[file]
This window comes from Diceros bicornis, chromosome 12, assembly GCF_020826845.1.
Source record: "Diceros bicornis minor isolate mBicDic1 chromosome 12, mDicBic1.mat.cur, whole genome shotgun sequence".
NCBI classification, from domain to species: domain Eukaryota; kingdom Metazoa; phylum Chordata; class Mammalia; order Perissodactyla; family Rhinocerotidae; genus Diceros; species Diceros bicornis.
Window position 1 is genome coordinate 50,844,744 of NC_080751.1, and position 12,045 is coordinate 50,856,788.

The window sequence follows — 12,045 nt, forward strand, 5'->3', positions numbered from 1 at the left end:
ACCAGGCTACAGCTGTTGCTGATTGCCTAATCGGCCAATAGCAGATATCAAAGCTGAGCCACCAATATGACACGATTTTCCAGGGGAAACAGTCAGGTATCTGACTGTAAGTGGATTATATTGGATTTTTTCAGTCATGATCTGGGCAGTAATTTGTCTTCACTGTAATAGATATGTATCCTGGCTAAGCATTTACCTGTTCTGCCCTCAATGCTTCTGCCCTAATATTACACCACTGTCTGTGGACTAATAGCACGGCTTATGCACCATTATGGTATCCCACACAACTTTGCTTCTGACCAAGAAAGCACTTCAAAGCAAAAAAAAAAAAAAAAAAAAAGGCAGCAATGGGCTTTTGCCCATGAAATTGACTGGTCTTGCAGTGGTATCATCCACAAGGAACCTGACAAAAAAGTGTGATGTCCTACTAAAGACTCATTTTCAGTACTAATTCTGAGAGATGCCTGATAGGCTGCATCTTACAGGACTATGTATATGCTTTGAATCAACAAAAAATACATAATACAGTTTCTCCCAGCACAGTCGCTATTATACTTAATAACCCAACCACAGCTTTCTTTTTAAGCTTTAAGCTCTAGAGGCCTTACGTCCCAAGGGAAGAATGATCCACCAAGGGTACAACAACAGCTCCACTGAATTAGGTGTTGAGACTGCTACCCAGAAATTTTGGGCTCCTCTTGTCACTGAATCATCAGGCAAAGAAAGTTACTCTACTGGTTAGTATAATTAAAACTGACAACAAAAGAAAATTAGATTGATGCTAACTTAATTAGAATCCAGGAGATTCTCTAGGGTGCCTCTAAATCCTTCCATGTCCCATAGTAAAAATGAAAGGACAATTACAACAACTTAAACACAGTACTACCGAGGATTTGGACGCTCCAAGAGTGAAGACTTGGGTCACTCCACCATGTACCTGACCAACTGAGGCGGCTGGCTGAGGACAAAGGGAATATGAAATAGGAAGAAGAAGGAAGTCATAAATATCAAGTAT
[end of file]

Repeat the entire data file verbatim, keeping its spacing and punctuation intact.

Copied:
This window comes from Diceros bicornis, chromosome 12, assembly GCF_020826845.1.
Source record: "Diceros bicornis minor isolate mBicDic1 chromosome 12, mDicBic1.mat.cur, whole genome shotgun sequence".
NCBI classification, from domain to species: domain Eukaryota; kingdom Metazoa; phylum Chordata; class Mammalia; order Perissodactyla; family Rhinocerotidae; genus Diceros; species Diceros bicornis.
Window position 1 is genome coordinate 50,844,744 of NC_080751.1, and position 12,045 is coordinate 50,856,788.

The window sequence follows — 12,045 nt, forward strand, 5'->3', positions numbered from 1 at the left end:
ACCAGGCTACAGCTGTTGCTGATTGCCTAATCGGCCAATAGCAGATATCAAAGCTGAGCCACCAATATGACACGATTTTCCAGGGGAAACAGTCAGGTATCTGACTGTAAGTGGATTATATTGGATTTTTTCAGTCATGATCTGGGCAGTAATTTGTCTTCACTGTAATAGATATGTATCCTGGCTAAGCATTTACCTGTTCTGCCCTCAATGCTTCTGCCCTAATATTACACCACTGTCTGTGGACTAATAGCACGGCTTATGCACCATTATGGTATCCCACACAACTTTGCTTCTGACCAAGAAAGCACTTCAAAGCAAAAAAAAAAAAAAAAAAAAAGGCAGCAATGGGCTTTTGCCCATGAAATTGACTGGTCTTGCAGTGGTATCATCCACAAGGAACCTGACAAAAAAGTGTGATGTCCTACTAAAGACTCATTTTCAGTACTAATTCTGAGAGATGCCTGATAGGCTGCATCTTACAGGACTATGTATATGCTTTGAATCAACAAAAAATACATAATACAGTTTCTCCCAGCACAGTCGCTATTATACTTAATAACCCAACCACAGCTTTCTTTTTAAGCTTTAAGCTCTAGAGGCCTTACGTCCCAAGGGAAGAATGATCCACCAAGGGTACAACAACAGCTCCACTGAATTAGGTGTTGAGACTGCTACCCAGAAATTTTGGGCTCCTCTTGTCACTGAATCATCAGGCAAAGAAAGTTACTCTACTGGTTAGTATAATTAAAACTGACAACAAAAGAAAATTAGATTGATGCTAACTTAATTAGAATCCAGGAGATTCTCTAGGGTGCCTCTAAATCCTTCCATGTCCCATAGTAAAAATGAAAGGACAATTACAACAACTTAAACACAGTACTACCGAGGATTTGGACGCTCCAAGAGTGAAGACTTGGGTCACTCCACCATGTACCTGACCAACTGAGGCGGCTGGCTGAGGACAAAGGGAATATGAAATAGGAAGAAGAAGGAAGTCATAAATATCAAGTAT